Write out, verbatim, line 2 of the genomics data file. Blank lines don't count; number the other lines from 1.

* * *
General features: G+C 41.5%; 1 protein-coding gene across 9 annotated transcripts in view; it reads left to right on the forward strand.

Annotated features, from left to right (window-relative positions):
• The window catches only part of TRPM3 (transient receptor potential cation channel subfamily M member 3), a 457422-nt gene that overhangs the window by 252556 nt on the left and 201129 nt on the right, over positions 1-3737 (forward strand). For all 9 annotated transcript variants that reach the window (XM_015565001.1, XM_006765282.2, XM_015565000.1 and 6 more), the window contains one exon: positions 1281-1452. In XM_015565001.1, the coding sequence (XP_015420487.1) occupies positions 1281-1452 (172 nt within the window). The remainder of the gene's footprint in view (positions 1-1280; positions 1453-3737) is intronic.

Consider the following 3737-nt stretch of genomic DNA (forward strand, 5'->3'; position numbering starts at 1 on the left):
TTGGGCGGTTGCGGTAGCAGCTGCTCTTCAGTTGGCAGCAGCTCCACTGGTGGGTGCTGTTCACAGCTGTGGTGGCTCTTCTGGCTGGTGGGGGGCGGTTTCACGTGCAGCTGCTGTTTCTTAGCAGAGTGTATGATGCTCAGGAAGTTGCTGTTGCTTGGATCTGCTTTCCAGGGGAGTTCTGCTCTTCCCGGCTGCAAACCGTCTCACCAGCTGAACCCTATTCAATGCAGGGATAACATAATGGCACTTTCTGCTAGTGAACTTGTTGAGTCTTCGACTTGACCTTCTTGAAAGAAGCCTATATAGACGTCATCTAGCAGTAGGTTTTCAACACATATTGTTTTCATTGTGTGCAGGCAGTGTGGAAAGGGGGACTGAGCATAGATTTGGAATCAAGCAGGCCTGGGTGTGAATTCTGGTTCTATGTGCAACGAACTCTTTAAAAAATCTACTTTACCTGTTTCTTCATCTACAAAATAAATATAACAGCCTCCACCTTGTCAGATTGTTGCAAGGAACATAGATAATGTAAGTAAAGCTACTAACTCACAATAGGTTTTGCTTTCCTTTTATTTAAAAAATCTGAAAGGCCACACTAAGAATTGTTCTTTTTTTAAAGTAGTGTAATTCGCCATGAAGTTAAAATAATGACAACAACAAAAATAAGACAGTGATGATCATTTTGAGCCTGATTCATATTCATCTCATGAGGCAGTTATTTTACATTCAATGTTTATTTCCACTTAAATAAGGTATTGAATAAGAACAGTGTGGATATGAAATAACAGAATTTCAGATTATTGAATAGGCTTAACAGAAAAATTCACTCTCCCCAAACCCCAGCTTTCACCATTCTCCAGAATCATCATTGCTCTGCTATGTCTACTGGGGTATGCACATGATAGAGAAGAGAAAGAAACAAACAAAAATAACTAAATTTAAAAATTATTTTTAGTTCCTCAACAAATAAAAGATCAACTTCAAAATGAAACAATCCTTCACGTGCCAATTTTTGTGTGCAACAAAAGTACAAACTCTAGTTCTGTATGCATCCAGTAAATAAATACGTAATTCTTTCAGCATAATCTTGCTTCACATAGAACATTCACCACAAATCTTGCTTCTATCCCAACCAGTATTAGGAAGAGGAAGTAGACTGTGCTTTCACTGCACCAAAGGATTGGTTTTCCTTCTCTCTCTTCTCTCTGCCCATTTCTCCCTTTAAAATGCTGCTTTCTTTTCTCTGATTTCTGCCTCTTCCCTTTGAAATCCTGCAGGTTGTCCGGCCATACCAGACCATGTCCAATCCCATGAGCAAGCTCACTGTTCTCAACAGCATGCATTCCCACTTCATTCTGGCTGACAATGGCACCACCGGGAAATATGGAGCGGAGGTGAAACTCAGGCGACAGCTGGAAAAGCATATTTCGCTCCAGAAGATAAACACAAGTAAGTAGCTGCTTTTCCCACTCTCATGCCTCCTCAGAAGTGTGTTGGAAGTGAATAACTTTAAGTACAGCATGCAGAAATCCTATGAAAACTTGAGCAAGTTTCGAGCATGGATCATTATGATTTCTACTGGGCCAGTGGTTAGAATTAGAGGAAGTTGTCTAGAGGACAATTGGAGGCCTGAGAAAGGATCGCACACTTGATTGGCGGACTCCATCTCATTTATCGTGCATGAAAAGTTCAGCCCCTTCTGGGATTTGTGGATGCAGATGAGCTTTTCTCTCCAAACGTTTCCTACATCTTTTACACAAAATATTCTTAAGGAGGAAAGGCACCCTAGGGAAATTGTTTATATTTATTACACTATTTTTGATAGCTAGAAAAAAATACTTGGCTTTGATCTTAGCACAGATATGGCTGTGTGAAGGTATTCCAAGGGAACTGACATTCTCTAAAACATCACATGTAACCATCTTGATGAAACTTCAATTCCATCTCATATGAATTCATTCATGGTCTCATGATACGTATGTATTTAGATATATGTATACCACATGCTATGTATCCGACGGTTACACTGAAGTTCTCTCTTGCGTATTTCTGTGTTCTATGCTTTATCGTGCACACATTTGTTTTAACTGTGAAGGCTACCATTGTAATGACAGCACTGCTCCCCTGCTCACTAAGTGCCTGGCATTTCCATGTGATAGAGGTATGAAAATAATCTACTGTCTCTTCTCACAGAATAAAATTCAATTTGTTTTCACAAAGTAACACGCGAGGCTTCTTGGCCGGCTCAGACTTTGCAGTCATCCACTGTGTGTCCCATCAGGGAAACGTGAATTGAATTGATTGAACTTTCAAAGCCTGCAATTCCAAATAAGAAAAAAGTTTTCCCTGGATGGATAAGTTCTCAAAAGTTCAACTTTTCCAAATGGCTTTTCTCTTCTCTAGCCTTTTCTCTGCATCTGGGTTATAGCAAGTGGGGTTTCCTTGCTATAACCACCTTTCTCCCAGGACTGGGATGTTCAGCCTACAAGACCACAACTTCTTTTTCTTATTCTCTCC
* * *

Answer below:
Annotated features, from left to right (window-relative positions):